The industry-government-academia triad partnership: Avoiding a shortage of semiconductor talent

Talent sustainability is crucial for industrial sustainability – yet the semiconductor industry around the world is facing a gradually worsening deficiency in talent. Sun pointed out that if Taiwan is to maintain its world-leading advantages in semiconductor technology and related industries, the quality of talent simply must be enhanced.

To solve the talent shortage, Sun said, the industry, government and academia will need to form a mutually-reinforcing “Triad” partnership. Government needs to loosen legal restrictions, and provide sufficient research resources. Industry, for its part, needs to build bridges with academia, while also lowering barriers with academia. And academia, which serves as the training ground for talent, needs to provide a cross-disciplinary platform for research and collaboration dialogue, to stimulate and produce top-notch R&D results. 

Regarding the new initiative of “Semiconductor College” sandboxes established through collaboration between industry and major universities in Taiwan, Sun believes that the College must build a topflight research environment to provide talents that match the needs of the industry.

When most students today think about semiconductor work, they think of a stereotypical engineer wearing a clean room suit in a factory. This image has affected their willingness to seek employment in this field. Sun stated candidly that professions are now diverse in the society, and salary and profit-sharing are no longer the only things that attract people. He therefore encourages students to cultivate their interest in STEM at an early age, and then the passion in semiconductor to pursue their lifelong dreams and goals.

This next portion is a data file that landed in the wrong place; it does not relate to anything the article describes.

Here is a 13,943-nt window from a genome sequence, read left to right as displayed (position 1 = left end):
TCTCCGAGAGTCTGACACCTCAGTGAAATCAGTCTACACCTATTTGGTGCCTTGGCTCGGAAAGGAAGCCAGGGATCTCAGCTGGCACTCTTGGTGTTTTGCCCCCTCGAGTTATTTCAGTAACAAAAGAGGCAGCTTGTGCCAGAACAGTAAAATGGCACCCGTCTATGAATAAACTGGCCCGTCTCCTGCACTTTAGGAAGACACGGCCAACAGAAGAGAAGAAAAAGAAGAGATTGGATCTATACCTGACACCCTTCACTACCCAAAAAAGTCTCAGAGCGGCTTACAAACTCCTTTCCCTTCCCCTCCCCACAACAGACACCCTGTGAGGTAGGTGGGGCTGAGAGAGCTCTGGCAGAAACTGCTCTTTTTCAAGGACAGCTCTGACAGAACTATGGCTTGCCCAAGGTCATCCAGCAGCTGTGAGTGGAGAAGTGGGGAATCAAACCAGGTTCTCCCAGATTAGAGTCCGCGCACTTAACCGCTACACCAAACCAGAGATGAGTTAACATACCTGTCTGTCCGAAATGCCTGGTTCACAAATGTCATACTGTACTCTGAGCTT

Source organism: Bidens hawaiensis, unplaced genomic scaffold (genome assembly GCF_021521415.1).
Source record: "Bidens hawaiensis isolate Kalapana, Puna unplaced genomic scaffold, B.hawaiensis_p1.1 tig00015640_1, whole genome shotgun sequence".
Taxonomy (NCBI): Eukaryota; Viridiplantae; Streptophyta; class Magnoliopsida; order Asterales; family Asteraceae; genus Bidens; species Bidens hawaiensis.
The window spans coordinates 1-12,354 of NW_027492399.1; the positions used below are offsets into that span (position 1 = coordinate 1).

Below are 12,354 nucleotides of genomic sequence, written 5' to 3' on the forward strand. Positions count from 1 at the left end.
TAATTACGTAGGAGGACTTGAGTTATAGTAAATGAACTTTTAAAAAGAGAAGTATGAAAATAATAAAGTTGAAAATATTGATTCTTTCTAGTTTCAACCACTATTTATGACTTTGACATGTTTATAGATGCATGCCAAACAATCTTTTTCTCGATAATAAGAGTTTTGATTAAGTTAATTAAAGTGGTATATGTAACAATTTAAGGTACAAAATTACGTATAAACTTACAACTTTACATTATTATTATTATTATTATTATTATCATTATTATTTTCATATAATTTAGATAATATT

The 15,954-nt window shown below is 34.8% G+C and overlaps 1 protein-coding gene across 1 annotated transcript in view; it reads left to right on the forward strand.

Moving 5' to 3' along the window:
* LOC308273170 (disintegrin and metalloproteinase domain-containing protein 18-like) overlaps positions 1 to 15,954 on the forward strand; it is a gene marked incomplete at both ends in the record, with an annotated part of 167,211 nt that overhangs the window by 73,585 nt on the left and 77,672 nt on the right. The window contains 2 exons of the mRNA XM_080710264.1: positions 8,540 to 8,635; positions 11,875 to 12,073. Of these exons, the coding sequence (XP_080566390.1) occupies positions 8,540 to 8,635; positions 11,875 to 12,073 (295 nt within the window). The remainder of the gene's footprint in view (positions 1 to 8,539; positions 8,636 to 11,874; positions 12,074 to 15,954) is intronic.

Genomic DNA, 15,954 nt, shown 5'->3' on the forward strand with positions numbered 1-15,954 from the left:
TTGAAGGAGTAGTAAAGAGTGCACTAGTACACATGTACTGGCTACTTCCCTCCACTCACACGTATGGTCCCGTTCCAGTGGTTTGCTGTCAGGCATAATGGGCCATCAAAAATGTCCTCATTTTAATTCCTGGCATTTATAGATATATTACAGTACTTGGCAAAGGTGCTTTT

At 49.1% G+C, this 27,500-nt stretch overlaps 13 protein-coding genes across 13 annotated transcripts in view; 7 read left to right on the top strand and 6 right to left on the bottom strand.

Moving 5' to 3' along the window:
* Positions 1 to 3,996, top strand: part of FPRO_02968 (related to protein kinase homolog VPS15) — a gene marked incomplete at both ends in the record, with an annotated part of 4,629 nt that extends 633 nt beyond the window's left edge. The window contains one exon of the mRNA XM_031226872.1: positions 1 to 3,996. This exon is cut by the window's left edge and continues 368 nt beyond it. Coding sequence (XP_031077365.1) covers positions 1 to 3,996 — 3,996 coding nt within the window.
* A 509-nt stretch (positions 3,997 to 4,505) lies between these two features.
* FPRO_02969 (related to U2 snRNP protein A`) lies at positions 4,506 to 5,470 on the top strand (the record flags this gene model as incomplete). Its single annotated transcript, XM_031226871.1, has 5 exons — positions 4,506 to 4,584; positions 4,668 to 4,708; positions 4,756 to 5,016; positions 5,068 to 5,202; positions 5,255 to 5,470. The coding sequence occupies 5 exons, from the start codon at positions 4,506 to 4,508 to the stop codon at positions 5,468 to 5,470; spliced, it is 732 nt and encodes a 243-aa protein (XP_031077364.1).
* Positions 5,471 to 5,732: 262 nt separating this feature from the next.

While Quanta founder Barry Lam recently designed learning tools to teach AI to kids in remote areas, TSMC has for many years collaborated with universities such as NTU, NCKU, NTHU, and NCTU for semiconductor research and talent pipeline. TSMC has established joint research centers precisely in order to build up a solid base and cultivate interest among young people. Sun himself, who was educated at NTU, decided to get involved in the industry 45 years ago after taking a semiconductor device physics class from a renowned semiconductor master Simon Sze. Now that Sun is retired, he is playing a role as a volunteer mentor. He hopes to share his experience and perspectives to those who come after him, and to help them understand the industry and the important role it plays in uplifting humanity. “If I have the chance to affect just one or two people, well, that will make it worthwhile!”, Sun concluded.